These goals are often points of conflict that leaders can use to mobilize groups that would normally be in conflict. Misunderstanding these layers of complex interactions controlling group dynamics have led to the downfall of many leaders. Though systematic change is rare, it is obtainable for adaptable leaders who can form and reform alliances while continuing to build support for the attainment of their goals. Other leaders chiseling away at the peripheries making small changes over time can lead to a great shift without most of humanity knowing things had been different.

The beauty of this book is that there is not a necessity to read it in its entirety. An understanding of leadership in every political realm is not necessary for everyone. This broad treatise of the dynamics of varied scenarios will provide context and ensure the reader a balanced perspective. However, simply focusing all your allotted reading time on the chapters regarding the executive would provide the minimum necessary to effectively lead an organization.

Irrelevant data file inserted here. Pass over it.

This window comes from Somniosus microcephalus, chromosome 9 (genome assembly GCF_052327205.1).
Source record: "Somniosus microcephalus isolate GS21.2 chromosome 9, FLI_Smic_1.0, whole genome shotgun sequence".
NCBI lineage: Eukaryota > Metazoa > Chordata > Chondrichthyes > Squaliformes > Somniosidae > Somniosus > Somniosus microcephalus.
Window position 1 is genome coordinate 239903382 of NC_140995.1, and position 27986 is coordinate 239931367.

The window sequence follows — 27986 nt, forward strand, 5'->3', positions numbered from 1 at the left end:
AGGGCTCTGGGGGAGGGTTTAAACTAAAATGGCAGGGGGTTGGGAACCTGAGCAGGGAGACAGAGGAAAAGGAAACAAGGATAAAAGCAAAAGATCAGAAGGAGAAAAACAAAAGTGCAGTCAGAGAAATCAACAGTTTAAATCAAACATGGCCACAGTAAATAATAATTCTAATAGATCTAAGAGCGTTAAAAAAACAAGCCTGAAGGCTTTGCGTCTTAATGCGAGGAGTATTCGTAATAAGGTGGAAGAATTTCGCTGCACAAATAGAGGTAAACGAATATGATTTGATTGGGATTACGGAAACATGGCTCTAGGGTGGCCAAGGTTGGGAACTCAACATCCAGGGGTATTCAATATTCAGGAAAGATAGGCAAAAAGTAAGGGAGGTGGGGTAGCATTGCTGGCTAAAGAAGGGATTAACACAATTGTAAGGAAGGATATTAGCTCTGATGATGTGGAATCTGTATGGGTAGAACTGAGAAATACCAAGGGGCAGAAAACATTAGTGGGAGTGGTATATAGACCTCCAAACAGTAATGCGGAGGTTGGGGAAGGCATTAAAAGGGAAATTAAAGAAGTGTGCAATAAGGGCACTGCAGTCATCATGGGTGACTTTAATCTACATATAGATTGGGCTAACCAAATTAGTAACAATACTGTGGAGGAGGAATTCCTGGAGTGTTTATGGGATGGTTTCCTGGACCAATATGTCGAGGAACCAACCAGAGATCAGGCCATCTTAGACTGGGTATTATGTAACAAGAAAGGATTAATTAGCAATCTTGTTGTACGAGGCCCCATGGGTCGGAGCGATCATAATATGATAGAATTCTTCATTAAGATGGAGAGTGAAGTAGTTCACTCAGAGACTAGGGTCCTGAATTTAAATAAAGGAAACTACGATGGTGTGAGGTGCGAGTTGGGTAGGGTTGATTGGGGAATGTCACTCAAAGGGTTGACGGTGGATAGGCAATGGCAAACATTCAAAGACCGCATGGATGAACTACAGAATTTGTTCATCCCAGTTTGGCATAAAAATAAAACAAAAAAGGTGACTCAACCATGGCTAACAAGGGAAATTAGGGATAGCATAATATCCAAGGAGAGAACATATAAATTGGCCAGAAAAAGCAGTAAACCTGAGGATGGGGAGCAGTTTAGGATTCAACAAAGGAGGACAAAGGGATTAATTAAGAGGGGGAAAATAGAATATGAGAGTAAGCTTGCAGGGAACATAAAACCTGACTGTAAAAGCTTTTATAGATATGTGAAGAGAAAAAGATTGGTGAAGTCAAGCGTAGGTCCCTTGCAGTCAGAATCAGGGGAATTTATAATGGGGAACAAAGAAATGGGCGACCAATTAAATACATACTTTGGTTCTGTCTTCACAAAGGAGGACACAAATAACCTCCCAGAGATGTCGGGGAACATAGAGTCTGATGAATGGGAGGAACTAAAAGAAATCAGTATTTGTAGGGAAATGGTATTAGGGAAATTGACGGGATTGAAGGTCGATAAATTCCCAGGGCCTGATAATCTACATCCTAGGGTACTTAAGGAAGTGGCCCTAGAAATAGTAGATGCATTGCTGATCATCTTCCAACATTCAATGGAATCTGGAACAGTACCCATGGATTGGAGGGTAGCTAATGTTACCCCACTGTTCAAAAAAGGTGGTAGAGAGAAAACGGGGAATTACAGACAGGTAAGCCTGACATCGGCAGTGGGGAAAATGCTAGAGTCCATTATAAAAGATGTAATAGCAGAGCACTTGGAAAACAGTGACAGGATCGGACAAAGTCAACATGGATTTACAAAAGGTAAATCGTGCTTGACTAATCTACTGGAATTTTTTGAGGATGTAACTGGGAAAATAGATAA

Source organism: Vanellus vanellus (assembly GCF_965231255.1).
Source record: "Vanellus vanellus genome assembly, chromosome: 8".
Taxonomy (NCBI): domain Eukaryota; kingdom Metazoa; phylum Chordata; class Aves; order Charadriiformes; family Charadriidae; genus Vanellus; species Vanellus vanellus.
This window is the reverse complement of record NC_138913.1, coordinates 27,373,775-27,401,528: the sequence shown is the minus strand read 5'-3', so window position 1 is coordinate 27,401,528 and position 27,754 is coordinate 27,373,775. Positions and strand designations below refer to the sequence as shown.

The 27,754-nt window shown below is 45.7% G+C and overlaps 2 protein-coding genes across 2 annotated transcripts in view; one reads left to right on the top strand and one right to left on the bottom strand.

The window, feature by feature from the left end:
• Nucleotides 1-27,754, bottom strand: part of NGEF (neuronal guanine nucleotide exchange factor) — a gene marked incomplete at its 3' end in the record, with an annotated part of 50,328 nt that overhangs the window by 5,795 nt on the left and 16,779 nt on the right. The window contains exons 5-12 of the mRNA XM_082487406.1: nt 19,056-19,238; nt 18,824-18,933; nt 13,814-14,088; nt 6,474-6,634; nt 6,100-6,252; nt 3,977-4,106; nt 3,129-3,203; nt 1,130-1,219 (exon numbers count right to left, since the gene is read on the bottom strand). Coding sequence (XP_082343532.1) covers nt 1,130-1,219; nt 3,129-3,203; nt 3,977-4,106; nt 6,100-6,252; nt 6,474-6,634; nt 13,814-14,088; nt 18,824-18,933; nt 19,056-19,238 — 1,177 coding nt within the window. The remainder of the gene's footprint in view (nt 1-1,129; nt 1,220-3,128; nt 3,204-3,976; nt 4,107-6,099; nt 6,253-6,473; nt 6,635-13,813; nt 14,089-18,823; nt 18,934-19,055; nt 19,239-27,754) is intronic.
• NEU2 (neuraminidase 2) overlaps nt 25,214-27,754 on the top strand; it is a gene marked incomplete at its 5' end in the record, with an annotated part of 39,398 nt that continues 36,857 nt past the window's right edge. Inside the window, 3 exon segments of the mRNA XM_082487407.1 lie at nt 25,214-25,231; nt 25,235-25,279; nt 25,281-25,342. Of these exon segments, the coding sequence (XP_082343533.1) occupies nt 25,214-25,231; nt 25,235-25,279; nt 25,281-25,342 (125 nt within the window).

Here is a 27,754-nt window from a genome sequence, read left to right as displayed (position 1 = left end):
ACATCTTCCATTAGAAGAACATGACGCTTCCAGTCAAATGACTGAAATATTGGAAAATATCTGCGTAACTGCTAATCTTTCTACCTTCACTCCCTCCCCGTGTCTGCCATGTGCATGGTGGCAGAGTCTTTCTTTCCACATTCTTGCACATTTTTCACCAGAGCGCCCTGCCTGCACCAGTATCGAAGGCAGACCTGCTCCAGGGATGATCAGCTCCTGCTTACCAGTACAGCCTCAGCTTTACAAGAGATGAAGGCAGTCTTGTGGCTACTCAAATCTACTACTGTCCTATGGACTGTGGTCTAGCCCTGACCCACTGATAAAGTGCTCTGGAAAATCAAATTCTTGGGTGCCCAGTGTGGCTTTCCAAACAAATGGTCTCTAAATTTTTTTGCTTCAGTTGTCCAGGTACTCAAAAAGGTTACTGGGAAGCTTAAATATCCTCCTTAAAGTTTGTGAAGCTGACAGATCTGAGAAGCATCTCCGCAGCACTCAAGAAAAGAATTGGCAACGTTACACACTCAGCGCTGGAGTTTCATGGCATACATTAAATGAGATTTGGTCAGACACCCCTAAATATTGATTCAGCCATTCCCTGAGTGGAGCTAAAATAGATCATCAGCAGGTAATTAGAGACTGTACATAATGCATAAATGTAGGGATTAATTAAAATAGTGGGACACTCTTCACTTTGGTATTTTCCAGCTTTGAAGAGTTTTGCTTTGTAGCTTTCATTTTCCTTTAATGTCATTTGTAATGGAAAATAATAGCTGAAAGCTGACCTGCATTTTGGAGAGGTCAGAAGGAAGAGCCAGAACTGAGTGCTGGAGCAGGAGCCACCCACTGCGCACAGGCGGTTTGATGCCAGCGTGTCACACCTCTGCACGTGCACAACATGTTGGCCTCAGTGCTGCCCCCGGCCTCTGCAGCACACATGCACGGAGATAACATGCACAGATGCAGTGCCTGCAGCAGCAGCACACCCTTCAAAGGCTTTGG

Until you have the opportunity to immerse yourself in Leadership, I will arm you with some parting words of wisdom. Leadership is, “… collective. ‘one-man leadership’ is a contradiction of terms” (452). “…dissensual. The dynamo of political action, meaningful conflict, produces engaged leaders, who in turn generate more conflict among the people” (453). “…causative. …the result of the interactive process is a change in leaders’ and followers’ motives and goals that produce a causal effect on social relations and political institutions” (454). “… morally purposeful. All leadership is goal oriented” (455). “Transforming leadership is elevating. It is moral but not moralistic.” (455). May these words aid you as you engage in the conflicts that lay ahead.